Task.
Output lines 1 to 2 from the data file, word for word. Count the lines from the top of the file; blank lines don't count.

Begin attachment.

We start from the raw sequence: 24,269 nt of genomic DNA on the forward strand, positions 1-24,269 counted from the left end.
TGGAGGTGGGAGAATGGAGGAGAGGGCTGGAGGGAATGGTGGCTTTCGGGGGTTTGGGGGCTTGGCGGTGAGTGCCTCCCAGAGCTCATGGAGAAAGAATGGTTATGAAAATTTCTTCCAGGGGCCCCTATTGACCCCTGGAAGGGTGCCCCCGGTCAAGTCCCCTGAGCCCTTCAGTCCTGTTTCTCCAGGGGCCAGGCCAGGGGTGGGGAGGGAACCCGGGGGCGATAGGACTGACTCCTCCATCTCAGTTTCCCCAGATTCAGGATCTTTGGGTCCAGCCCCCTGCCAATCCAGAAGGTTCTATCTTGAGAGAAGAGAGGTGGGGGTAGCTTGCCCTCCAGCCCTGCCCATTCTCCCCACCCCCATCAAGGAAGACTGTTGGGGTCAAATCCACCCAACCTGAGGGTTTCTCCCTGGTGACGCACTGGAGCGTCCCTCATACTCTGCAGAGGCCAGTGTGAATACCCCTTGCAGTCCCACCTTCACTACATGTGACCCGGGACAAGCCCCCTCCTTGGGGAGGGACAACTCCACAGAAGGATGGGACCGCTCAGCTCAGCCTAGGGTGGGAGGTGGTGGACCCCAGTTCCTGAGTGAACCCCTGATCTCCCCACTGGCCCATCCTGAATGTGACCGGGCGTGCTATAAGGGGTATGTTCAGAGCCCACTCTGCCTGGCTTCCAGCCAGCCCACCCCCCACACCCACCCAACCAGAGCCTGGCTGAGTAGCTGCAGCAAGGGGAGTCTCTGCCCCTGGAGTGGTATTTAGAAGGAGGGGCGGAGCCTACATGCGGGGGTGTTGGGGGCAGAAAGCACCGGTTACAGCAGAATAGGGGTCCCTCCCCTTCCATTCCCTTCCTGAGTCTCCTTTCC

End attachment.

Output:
We start from the raw sequence: 24,269 nt of genomic DNA on the forward strand, positions 1-24,269 counted from the left end.
TGGAGGTGGGAGAATGGAGGAGAGGGCTGGAGGGAATGGTGGCTTTCGGGGGTTTGGGGGCTTGGCGGTGAGTGCCTCCCAGAGCTCATGGAGAAAGAATGGTTATGAAAATTTCTTCCAGGGGCCCCTATTGACCCCTGGAAGGGTGCCCCCGGTCAAGTCCCCTGAGCCCTTCAGTCCTGTTTCTCCAGGGGCCAGGCCAGGGGTGGGGAGGGAACCCGGGGGCGATAGGACTGACTCCTCCATCTCAGTTTCCCCAGATTCAGGATCTTTGGGTCCAGCCCCCTGCCAATCCAGAAGGTTCTATCTTGAGAGAAGAGAGGTGGGGGTAGCTTGCCCTCCAGCCCTGCCCATTCTCCCCACCCCCATCAAGGAAGACTGTTGGGGTCAAATCCACCCAACCTGAGGGTTTCTCCCTGGTGACGCACTGGAGCGTCCCTCATACTCTGCAGAGGCCAGTGTGAATACCCCTTGCAGTCCCACCTTCACTACATGTGACCCGGGACAAGCCCCCTCCTTGGGGAGGGACAACTCCACAGAAGGATGGGACCGCTCAGCTCAGCCTAGGGTGGGAGGTGGTGGACCCCAGTTCCTGAGTGAACCCCTGATCTCCCCACTGGCCCATCCTGAATGTGACCGGGCGTGCTATAAGGGGTATGTTCAGAGCCCACTCTGCCTGGCTTCCAGCCAGCCCACCCCCCACACCCACCCAACCAGAGCCTGGCTGAGTAGCTGCAGCAAGGGGAGTCTCTGCCCCTGGAGTGGTATTTAGAAGGAGGGGCGGAGCCTACATGCGGGGGTGTTGGGGGCAGAAAGCACCGGTTACAGCAGAATAGGGGTCCCTCCCCTTCCATTCCCTTCCTGAGTCTCCTTTCC